NEXT: Anti-Riot Act Prosecution Over August 2020 Looting Messages Can Go Forward

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  1. "Better safe than sorry" is a terrible way to run a society. Every precaution has costs. A rational person weighs the risks against the costs. But then, if we're talking about politicians and government officials we're mostly not talking about rational people.

  2. The federal ban was only one layer of this offensive smelling onion.

    The second layer was the various states which had (and still have in some form) eviction bans in place.

    But, the third layer is perhaps the most putrid - the local courts infested with regressive judges and staff.

    Here is a story of a guy who lives in my town that still has some freeloaders squatting in his property.
    1. Tenants violated their lease and haven't paid rent for 16+ months.
    2. Landlord has lots of evidence that they are still working, getting paid, but seem to be spending what would be their rent money on home electronics, computers, and a new car.
    3. New car is easy to prove as it is sitting there in the driveway. Pictures of the latest inspection this Fall show many new expensive televisions mounted on walls and boxed, still in wrap, electronics in plain view.
    4. Landlord files for eviction on the first day permitted in his jurisdiction (represented by counsel).
    5. Court administrator "slow walks" the eviction for months even though they usually get listed within weeks.
    6. Hearing day finally comes and the tenant doesn't show. Rules are that it should result in a default judgement and that is that. But local judge, who ran on a regressive platform, instead enters a continuance because (insert reason a regressive would use to ignore rules).
    7. Another month goes by ad the second hearing date arrives. The tenants show and have a legal aid attorney. They present an "offer" before the hearing of one months rent and move out at the end of that calendar month (which is still three weeks away). Landlord refuses.
    8. At the hearing, the legal aid attorney (who is just doing her job) makes a big deal over the "unreasonable" landlord turning down her offer to settle. Landlord's lawyer says setttlement represented a paltry 3-4% of the total owed and was wholly unreasonable. They want to proceed to a hearing and make their case.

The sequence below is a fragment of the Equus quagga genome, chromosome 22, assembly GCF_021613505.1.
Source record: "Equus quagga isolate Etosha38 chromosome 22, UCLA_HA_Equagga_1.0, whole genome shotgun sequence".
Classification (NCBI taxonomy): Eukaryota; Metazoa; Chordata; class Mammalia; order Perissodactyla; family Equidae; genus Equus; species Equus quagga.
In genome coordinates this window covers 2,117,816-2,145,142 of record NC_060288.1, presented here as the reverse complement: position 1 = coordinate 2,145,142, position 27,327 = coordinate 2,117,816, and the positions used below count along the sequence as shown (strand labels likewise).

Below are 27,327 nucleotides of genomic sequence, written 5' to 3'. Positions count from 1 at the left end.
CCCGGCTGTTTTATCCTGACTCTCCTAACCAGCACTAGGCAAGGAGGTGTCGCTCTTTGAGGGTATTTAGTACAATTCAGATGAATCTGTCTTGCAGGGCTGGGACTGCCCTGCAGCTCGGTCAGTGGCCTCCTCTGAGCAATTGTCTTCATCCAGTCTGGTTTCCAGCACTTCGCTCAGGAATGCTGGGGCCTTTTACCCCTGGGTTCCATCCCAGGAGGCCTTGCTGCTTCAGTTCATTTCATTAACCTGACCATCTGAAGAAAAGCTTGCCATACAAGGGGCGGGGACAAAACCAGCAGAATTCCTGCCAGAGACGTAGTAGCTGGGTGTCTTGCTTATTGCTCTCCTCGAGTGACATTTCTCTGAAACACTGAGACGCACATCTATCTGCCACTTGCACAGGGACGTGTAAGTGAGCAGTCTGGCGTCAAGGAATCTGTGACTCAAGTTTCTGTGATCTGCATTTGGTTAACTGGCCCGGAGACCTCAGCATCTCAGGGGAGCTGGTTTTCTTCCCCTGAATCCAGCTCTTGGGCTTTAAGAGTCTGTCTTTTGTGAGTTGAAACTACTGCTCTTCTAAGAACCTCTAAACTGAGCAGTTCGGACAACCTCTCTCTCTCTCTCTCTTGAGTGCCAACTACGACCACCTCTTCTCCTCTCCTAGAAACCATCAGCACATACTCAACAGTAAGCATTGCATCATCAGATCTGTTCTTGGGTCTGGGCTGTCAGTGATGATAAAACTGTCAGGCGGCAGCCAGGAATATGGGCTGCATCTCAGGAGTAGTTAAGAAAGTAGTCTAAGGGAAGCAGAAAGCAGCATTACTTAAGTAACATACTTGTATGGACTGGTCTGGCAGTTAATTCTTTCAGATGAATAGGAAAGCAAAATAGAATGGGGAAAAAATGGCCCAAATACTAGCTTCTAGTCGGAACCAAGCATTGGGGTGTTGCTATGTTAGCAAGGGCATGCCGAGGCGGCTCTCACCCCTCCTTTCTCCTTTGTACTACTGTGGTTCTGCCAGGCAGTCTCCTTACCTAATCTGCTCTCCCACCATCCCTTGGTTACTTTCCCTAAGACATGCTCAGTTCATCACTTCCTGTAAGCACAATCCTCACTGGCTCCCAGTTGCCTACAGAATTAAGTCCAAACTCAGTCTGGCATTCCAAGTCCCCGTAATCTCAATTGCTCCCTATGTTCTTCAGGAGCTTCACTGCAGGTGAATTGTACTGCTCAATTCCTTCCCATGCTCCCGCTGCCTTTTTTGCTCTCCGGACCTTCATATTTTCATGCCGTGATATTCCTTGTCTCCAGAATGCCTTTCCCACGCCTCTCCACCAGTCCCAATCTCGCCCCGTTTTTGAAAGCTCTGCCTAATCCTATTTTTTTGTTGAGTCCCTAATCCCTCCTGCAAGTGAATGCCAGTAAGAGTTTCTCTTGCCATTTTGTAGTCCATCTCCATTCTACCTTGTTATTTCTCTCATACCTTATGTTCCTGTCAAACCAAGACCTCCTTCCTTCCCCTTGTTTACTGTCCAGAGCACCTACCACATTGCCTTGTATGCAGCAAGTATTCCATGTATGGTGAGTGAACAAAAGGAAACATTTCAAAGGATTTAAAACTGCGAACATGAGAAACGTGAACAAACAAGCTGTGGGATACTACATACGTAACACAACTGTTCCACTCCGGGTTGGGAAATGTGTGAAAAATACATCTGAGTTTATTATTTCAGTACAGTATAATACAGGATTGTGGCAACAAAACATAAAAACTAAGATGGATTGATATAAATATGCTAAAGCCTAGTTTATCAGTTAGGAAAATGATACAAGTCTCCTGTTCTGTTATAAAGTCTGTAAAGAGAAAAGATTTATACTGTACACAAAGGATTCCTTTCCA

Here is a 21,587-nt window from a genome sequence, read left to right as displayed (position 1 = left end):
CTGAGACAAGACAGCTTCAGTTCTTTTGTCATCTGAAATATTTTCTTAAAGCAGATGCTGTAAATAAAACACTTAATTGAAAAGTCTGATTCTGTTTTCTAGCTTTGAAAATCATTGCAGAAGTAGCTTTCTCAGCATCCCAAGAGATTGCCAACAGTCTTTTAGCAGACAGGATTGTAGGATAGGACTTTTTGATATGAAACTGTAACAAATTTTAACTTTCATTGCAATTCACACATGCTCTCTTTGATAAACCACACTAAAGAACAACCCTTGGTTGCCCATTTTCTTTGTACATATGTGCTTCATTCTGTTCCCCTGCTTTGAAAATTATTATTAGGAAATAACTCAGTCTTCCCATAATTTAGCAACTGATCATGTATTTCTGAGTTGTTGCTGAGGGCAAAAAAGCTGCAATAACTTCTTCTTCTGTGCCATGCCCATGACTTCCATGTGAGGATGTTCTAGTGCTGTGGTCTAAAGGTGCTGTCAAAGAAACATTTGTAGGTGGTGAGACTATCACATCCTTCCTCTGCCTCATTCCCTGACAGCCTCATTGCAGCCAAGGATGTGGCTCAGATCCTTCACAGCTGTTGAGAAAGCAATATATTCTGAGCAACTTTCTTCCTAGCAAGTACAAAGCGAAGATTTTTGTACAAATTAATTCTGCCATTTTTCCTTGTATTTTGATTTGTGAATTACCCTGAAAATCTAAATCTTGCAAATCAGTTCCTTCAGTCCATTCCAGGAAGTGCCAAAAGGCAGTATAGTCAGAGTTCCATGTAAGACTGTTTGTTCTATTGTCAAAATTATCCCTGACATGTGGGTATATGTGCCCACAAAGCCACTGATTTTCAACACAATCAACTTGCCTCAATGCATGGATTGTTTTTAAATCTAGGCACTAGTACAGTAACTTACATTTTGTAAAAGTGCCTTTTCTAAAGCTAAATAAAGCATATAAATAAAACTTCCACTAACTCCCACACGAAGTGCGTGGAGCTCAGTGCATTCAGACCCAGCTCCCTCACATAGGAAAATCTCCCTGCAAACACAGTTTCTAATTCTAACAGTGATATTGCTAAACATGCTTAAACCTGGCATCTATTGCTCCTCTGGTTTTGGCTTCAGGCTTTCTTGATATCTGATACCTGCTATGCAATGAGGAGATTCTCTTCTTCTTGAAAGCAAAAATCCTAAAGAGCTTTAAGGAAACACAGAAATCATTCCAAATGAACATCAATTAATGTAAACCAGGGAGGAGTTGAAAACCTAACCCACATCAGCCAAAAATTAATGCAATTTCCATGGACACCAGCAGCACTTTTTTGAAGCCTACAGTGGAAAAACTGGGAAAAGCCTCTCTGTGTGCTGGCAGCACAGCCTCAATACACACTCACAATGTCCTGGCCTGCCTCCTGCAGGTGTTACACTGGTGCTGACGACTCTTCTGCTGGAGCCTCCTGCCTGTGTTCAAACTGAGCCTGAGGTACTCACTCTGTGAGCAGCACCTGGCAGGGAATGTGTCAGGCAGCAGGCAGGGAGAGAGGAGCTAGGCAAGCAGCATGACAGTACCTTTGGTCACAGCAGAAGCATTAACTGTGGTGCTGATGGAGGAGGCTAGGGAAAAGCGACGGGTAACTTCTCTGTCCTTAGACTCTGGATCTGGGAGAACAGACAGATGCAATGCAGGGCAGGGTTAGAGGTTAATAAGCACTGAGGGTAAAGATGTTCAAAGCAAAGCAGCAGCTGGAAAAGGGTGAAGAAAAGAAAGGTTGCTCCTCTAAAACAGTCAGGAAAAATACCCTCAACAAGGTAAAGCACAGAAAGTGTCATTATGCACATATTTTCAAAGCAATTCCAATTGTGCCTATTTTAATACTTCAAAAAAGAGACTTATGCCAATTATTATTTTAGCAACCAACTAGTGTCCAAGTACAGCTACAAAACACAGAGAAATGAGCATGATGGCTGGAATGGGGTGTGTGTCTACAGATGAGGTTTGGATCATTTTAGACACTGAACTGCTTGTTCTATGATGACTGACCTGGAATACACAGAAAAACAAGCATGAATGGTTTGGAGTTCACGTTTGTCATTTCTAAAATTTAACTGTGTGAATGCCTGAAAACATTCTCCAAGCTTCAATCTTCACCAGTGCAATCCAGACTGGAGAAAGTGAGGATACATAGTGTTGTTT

9. Judge latches on to this settlement offer and scolds the landlord for wasting the court's time. Tell him that he ought to take the offer and orders another continuance so they can engage in mediation. His lawyer objects and asks to proceed to hearing. Mediation is not supported by law or local rules. Landlord has already suffered significant and ongoing injury.
    10. Judge doesn't care and tells him if he doesn't like it she will dismiss the petition, he can appeal and that is "how it will be handled..."
    11. Landlord really just wants his property back so he can sell it, doesn't want to drag it out for another 6-12 months, so just accepts the settlement.

    And the media is surprised that rental housing inventories are shrinking by the month and rent prices are skyrocketing....These people have no clue do they?

    1. The Chief Judge in Allegheny County has ordered that they proceed with evictions pretty much how you said that it happened to the guy in your town.

    2. Reporting the eviction will ruin the squatter's ability to ever rent again.

  3. Pretty much like how the climate alarmist act though, every decade has its predictions of doom that are quietly ignored when the date passes. The predictions in the eighties and nineties have come and gone with no islands lost or NYC flooded nor 200mph hurricanes being common. Even Gore's and a certain NASA predictor apparently are miffed the arctic is still filled with ice.

    All these fear campaigns are designed to do is scare people into giving up their rights and provide politicians even more power which translates into their personal wealth increasing